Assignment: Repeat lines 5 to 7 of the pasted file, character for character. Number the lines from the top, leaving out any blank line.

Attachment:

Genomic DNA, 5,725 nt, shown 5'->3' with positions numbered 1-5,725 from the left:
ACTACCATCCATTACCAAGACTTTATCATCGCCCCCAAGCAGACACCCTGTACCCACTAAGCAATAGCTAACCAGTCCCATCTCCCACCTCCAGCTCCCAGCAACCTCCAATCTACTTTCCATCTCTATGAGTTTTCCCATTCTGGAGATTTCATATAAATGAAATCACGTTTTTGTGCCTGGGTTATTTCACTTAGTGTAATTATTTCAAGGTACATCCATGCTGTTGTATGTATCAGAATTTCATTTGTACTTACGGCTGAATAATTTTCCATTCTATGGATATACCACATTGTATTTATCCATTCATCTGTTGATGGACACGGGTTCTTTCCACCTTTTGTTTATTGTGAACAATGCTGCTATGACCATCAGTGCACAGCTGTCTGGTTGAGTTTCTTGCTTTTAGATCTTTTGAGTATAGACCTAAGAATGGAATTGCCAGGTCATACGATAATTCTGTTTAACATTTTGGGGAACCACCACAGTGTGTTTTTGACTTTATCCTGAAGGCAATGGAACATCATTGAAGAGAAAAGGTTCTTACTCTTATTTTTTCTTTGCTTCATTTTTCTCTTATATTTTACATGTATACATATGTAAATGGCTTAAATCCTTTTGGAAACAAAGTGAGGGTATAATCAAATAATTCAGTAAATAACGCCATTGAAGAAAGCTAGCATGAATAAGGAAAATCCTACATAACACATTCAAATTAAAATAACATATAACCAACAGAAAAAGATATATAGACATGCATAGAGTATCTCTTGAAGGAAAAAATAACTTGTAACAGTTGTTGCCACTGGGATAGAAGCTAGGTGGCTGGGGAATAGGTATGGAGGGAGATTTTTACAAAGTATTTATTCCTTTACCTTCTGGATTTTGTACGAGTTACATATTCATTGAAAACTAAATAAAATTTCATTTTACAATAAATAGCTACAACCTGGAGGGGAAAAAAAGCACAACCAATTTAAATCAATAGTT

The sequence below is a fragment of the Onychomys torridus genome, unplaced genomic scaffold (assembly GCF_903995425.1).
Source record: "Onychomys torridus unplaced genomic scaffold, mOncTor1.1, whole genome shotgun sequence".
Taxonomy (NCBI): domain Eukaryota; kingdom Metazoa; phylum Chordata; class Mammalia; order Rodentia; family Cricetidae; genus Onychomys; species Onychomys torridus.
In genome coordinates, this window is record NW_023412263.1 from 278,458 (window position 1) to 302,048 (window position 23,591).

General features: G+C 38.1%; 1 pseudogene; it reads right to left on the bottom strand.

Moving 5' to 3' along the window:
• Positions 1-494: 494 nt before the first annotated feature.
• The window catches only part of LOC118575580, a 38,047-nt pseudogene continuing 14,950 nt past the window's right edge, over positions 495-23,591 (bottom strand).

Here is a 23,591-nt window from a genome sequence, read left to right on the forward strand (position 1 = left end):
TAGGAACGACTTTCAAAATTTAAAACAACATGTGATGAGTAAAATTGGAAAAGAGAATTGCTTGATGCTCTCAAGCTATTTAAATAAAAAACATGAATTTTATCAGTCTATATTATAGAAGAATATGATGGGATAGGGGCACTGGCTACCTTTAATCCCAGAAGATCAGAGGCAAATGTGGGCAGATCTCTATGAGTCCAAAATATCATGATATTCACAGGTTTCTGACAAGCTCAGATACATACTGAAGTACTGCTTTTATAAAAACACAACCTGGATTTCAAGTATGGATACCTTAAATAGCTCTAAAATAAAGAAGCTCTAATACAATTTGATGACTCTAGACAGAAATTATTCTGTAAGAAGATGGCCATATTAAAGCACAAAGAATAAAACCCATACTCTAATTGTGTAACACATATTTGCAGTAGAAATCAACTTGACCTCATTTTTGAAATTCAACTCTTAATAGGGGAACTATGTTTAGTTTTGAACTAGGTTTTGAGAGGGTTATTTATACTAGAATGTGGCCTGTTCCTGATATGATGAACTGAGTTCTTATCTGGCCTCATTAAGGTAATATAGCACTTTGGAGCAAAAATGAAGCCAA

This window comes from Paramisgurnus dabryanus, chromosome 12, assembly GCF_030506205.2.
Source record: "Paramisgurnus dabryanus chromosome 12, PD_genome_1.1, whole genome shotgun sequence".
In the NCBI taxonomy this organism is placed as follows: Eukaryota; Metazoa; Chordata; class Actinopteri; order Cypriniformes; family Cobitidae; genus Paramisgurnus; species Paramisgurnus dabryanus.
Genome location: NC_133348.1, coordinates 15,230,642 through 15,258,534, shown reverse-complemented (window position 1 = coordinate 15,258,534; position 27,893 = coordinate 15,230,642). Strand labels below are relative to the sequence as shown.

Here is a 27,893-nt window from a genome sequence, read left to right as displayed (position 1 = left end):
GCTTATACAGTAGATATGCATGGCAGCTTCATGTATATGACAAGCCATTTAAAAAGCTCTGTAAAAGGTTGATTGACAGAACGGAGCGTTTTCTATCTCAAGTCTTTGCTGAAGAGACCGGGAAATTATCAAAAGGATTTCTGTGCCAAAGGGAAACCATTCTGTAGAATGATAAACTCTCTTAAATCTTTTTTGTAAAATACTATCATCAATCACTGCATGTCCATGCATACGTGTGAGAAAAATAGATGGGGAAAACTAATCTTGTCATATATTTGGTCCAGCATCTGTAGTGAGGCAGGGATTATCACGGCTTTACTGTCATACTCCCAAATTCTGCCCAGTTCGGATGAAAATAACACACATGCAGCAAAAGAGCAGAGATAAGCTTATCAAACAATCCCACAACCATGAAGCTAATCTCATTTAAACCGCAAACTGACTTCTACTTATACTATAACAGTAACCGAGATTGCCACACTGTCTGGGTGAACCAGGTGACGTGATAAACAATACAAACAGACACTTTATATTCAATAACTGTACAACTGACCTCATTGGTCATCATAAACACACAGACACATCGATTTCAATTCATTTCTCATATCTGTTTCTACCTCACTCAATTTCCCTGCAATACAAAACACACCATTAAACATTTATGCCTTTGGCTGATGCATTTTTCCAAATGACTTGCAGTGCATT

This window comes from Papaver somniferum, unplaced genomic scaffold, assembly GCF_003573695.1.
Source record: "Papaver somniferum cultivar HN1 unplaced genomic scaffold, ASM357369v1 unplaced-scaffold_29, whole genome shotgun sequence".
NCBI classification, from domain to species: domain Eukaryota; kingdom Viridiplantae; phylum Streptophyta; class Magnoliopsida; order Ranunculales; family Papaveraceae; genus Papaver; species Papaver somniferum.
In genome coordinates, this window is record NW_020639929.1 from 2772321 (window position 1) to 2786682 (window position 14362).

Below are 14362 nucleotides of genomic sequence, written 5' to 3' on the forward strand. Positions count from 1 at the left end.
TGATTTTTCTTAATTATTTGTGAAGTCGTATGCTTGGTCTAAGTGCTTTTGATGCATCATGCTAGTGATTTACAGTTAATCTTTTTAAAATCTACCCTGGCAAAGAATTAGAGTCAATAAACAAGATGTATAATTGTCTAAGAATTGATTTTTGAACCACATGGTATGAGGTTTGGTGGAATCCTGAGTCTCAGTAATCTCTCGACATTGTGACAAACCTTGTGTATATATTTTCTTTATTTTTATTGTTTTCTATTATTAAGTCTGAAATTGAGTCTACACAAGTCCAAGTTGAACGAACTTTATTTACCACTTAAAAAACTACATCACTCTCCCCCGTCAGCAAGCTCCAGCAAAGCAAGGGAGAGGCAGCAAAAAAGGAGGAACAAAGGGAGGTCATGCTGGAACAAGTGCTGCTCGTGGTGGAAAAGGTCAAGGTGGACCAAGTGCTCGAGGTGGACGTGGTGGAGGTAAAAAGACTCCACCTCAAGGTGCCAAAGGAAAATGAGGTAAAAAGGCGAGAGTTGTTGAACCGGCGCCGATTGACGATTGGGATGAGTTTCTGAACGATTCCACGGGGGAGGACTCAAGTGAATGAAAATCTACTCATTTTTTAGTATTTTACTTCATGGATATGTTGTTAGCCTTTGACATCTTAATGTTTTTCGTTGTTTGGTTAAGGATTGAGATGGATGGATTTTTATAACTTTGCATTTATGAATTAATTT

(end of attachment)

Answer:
Taxonomy (NCBI): domain Eukaryota; kingdom Metazoa; phylum Chordata; class Mammalia; order Rodentia; family Cricetidae; genus Onychomys; species Onychomys torridus.
In genome coordinates, this window is record NW_023412263.1 from 278,458 (window position 1) to 302,048 (window position 23,591).

General features: G+C 38.1%; 1 pseudogene; it reads right to left on the bottom strand.